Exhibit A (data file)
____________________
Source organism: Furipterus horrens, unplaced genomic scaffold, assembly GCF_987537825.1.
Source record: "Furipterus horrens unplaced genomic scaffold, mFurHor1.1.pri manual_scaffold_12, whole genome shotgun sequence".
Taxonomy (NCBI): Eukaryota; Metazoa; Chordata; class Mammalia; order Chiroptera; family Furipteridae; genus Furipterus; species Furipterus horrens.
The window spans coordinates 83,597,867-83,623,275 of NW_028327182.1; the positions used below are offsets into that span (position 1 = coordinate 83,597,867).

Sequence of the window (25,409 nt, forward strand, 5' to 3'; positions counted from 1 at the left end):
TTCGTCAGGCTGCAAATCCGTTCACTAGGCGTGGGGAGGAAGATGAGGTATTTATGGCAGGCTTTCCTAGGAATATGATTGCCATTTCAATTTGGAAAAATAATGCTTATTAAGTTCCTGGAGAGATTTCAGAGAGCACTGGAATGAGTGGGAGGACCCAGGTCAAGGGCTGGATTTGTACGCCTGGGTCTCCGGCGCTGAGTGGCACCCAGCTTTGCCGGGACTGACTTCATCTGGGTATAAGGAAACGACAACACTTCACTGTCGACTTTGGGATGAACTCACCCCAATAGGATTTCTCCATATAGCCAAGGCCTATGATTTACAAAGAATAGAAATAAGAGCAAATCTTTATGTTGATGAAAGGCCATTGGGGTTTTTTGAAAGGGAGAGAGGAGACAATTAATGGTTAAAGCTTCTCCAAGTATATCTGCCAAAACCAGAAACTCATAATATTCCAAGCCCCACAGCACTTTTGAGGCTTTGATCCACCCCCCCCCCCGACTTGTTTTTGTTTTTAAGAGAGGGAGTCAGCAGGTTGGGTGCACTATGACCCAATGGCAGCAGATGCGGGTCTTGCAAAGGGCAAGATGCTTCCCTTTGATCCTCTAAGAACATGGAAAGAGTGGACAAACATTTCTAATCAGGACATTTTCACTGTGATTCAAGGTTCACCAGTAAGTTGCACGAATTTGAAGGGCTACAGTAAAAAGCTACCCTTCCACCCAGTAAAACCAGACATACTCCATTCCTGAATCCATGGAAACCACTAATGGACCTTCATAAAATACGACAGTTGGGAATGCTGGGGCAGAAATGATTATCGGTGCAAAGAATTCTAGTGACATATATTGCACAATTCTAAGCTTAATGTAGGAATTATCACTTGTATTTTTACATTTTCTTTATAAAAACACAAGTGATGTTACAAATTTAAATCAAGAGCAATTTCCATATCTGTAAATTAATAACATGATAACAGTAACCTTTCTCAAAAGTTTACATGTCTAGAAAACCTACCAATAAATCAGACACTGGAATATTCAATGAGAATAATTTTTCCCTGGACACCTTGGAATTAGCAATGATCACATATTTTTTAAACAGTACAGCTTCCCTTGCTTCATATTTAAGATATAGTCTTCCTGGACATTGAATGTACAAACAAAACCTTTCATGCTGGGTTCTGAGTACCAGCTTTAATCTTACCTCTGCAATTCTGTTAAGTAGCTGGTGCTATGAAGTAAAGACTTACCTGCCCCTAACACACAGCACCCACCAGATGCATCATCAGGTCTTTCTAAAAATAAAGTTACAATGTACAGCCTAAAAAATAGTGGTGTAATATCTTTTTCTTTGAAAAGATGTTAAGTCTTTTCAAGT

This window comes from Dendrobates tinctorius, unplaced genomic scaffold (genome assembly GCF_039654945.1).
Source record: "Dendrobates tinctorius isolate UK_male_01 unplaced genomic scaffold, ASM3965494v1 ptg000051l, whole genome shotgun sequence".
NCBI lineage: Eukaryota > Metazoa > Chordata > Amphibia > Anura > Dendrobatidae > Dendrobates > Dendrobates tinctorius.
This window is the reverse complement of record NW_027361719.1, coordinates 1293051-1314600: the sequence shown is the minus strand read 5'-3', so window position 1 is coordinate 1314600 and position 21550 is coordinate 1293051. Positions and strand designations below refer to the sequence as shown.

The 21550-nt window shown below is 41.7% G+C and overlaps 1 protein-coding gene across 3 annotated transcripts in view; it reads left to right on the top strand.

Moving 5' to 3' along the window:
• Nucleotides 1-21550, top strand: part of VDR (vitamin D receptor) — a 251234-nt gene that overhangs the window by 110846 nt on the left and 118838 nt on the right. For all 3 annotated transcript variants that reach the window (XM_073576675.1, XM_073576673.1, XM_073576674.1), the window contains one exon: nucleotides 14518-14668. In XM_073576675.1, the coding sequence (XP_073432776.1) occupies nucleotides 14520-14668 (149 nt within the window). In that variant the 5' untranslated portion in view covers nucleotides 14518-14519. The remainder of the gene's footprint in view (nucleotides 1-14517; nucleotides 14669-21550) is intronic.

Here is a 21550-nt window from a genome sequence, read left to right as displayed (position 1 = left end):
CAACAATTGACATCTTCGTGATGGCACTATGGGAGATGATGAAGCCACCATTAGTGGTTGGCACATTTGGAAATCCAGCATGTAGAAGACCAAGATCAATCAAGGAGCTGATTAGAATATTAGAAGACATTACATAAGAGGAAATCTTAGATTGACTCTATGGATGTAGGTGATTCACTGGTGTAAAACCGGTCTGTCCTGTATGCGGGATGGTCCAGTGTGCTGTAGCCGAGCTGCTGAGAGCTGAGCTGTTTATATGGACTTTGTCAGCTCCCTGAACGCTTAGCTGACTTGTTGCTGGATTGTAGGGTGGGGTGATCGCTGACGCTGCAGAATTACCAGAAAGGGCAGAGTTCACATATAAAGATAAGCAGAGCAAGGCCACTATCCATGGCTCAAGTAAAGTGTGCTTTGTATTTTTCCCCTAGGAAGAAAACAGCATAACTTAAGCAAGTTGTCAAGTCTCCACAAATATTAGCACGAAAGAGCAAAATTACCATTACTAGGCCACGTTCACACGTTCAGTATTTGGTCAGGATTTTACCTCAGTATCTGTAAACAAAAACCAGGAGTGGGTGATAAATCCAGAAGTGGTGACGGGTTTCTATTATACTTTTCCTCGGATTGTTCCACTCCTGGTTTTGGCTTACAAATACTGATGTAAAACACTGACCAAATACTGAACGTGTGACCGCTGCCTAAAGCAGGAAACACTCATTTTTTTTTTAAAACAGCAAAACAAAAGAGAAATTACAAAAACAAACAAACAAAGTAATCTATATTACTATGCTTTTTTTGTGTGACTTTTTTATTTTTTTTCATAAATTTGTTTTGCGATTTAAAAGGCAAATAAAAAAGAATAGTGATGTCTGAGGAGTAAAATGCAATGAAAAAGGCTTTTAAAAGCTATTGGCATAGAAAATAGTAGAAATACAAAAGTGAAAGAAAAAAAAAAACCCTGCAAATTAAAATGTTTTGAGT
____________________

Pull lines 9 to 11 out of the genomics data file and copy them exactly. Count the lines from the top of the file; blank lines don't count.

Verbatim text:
NCBI lineage: Eukaryota > Metazoa > Chordata > Amphibia > Anura > Dendrobatidae > Dendrobates > Dendrobates tinctorius.
This window is the reverse complement of record NW_027361719.1, coordinates 1293051-1314600: the sequence shown is the minus strand read 5'-3', so window position 1 is coordinate 1314600 and position 21550 is coordinate 1293051. Positions and strand designations below refer to the sequence as shown.

The 21550-nt window shown below is 41.7% G+C and overlaps 1 protein-coding gene across 3 annotated transcripts in view; it reads left to right on the top strand.